In the March issue of InStyle magazine, actress and rap royalty Queen Latifah sat down with "Black-ish" star Tracee Ellis Ross for a full-length interview.

Queen Latifah Tracee Ellis Ross

Ross and Latifah

photo: Getty

In the interview, Latifah spoke to Ross about her career, the high points and low points of her life, and the lessons she's learned along the way.

Naturally, the Queen had many accomplishments to touch upon: Including her groundbreaking rap career, Latifah is also a singer, producer, and an award-winning actress. But when Ross asked Latifah to name her toughest career decision, Latifah had a surprising answer:

Latifah said the most difficult decision she ever had to make was choosing to play Cleo in the 1996 classic flick "Set it Off."

Queen Latifah gay
photo: Splash News

"Set It Off" follows four women who plan a bank robbery in Los Angeles.

In the film, Latifah's character — the gun-carrying criminal Cleopatra "Cleo" Sims — was gay. 

Before taking the part, Latifah said she had to warn her family about her character's sexuality.

“When I got the role of amateur bank robber Cleo Sims in 'Set It Off,' I sat down with my younger siblings and told them, ‘Listen, I’m playing a gay character. Your classmates might tease you or say negative things about it,'" Latifah told Ross.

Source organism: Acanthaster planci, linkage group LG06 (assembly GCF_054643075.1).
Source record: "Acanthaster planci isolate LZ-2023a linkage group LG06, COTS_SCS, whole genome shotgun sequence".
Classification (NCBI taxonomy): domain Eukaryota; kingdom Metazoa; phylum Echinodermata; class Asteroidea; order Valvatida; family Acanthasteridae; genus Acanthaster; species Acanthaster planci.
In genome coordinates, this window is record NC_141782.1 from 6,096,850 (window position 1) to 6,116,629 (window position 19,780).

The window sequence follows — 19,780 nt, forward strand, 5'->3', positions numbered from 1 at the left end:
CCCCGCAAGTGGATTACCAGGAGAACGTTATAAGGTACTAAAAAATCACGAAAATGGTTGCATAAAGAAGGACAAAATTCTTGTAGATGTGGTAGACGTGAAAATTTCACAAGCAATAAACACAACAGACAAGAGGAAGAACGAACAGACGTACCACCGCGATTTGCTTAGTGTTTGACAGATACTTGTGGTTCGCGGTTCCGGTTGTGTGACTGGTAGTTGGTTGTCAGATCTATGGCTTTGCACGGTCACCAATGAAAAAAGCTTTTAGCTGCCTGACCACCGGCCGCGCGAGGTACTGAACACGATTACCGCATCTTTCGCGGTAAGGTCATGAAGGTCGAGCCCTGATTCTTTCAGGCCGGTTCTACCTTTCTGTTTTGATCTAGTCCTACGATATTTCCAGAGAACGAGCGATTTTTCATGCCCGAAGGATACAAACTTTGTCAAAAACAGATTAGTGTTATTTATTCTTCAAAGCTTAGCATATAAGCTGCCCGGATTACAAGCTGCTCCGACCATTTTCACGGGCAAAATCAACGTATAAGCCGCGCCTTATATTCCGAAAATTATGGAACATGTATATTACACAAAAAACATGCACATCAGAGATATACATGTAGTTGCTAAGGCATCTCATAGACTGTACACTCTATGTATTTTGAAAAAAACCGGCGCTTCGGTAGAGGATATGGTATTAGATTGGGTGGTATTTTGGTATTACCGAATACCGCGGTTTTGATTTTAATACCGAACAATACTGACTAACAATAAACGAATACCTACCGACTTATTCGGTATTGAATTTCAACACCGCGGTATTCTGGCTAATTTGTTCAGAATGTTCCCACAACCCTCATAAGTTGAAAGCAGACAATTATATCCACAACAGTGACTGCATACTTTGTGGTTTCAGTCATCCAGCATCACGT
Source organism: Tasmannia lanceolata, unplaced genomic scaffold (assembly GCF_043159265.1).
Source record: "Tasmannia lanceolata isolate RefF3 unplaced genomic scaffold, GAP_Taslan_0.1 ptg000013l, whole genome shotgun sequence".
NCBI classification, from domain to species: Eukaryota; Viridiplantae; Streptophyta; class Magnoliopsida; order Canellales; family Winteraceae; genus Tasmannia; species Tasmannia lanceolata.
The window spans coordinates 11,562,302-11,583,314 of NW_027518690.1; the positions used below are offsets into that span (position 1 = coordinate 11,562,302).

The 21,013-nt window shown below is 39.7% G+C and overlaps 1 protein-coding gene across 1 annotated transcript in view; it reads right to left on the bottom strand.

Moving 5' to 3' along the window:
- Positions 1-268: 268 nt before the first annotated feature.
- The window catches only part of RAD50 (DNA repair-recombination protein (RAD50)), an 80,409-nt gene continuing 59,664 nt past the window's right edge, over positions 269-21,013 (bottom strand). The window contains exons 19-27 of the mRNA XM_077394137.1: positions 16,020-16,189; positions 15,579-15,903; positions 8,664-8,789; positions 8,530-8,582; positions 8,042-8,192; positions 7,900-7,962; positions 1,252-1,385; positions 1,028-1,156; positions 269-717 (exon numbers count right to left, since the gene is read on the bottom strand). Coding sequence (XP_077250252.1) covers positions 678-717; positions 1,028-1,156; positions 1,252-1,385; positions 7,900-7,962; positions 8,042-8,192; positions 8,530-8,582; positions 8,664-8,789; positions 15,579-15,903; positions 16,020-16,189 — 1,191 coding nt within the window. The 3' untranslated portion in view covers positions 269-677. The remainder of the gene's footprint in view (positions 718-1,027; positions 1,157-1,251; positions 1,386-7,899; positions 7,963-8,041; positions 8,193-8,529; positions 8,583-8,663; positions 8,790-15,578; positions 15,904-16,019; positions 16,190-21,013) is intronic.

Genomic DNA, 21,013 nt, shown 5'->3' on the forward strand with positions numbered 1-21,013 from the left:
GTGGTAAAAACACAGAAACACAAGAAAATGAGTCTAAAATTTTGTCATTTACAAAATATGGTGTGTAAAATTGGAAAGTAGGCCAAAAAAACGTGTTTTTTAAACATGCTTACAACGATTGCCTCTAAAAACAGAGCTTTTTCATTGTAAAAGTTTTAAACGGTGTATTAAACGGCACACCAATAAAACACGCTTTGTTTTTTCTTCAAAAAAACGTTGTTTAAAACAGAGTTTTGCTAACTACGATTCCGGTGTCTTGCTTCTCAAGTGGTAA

Although Latifah has always been notoriously tight-lipped about her own sexuality, she felt that her role as a Black, gay character would benefit the Black community.

Queen Latifah Set It Off
photo: New Line Cinema

She continued:

"But I’m doing it because I believe I can bring positive attention to the gay African-American community, and I believe that I can do a great job as an actor." 

Her family was supportive of her decision.

"They understood, and when those things inevitably happened in school, they were OK with it," Latifah said. 

However, following the movie's debut, Latifah's sexual identity IRL immediately became a topic of discussion.

Queen Latifah sexuality
photo: Splash News

But she learned to quickly shut down any conversation regarding her sexuality.

In a 2008 interview with the New York Times — nearly 12 years after the release of "Set It Off" — Latifah famously remarked, "I don’t have a problem discussing the topic of somebody being gay, but I do have a problem discussing my personal life … I don’t care if people think I’m gay or not. Assume whatever you want. You do it anyway.”

Latifah has learned not to compare her life, her experiences, her body, or her sexuality to anyone else's. At the end of the day, the only opinion that matters is her own.

"I used to get caught up in comparing myself, especially in terms of body type," she admitted. "But I realized that often the people I envied were missing important things that I had in abundance — I’ve had romance and danger, family to come home to, and open-mindedness."

She added:

"It’s about finding your own niche and owning it."